Comic book universes tend to grow. New characters get created, make guest appearances, get spun off into their own titles, then crossover everywhere. Some characters are popular but not enough to maintain a title. Others work better on a team than solo. When a large number of solo characters are popular, editorial toys with teaming them up. Both the Avengers and the Justice League came about for that reason – popular solo characters brought together in a new title to take advantage of the popularity.
With DC Comics, the characters include sidekicks to the main heroes. Batman has Robin. The Flash has Kid Flash. Green Arrow has Speedy. Aquaman has Aqualad. To complicate matters, Superman and Wonder Woman both had younger versions, Superboy and Wonder Girl. DC discovered that the younger characters drew younger fans; naturally, the company released a title to feature them, /Teen Titans/.
First appearing in The Brave and the Bold #54 in 1964, the original Teen Titans roster consisted of Dick Greyson’s Robin, Aqualad, and Wally West’s Kid Flash. In issue #60, the roster expanded to include Donna Troy as Wonder Girl. After one more appearance, this time in Showcase #59, the Teen Titans received their own title in 1966, picking up Roy Harper’s Speedy as a guest hero. The title ran until 1978, with a three year interregnum between 1973 and 1976.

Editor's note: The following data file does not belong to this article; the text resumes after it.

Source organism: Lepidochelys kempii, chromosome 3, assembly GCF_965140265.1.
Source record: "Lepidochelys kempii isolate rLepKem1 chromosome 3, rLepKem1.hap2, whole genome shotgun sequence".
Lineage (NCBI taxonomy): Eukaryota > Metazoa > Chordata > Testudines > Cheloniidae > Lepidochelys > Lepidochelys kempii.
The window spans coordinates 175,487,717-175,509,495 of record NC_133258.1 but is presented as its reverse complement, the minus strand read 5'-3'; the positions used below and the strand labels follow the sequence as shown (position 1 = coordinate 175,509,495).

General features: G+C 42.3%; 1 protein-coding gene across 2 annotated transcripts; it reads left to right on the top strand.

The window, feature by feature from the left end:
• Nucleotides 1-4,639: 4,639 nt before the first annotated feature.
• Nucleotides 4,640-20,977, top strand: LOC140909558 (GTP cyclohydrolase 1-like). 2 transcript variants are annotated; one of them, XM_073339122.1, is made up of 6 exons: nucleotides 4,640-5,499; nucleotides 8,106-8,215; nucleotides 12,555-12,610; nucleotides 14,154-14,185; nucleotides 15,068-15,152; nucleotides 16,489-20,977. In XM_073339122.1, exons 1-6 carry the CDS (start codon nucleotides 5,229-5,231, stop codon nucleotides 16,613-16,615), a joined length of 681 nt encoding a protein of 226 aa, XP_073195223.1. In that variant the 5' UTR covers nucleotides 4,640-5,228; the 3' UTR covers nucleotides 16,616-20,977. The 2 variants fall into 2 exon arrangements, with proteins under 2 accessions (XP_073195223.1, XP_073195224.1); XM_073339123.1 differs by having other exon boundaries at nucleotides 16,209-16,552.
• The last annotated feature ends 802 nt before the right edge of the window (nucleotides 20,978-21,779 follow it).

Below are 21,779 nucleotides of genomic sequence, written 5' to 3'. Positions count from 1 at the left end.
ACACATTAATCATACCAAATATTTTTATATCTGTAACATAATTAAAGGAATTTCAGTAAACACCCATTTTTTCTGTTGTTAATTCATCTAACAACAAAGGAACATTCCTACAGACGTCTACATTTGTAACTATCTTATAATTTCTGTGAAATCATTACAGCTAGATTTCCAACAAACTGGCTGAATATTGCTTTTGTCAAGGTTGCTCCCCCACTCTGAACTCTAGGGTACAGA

In 1980, Marv Wolfman and George Pérez created The New Teen Titans. The roster this time around included Dick Greyson’s Robin, Donna Troy’s Wonder Girl, Wally West’s Kid Flash, Gar Logan as Changeling, Cyborg, Raven, and Starfire, expanding the original roster. This team came together to deal with Raven’s father, Trigon, a demonic lord of Hell who has enslaved countless worlds. With the threat defeated, the team remained together, facing off against Deathstroke the Terminator next. The title ran until 1996, spawning the concurrent spin-off Team Titans. The Titans followed two years afterwards, with Dick Greyson now as Nightwing, Donna Troy using no heroic ID, Wally West now as the Flash, Starfire, Cyborg, Gar Logan now going by Beast Boy, Roy Harper as Arsenal, and new member Damage. This title ran for three years, ending in 2002.
Comics pick up continuity the longer they run. DC’s main universe has been around since Action Comics #1, Characters develop and grow, whether editorial wants that to happen or not. DIck Greyson started as Robin, then left being Batman’s sidekick to go be his own hero as Nightwing, moving to Bludhaven. Wally West started as Kid Flash, then took over the mantle as the Flash. Donna Troi went through a few heroic identities, getting caught up in a continuity snarl during DC’s Crises. Gar Logan started as Changeling, changed his name to Beast Boy, and has been a member of both the Doom Patrol and the Titans over the years. The Titans may have only been around as a team since 1964, but they do have a history.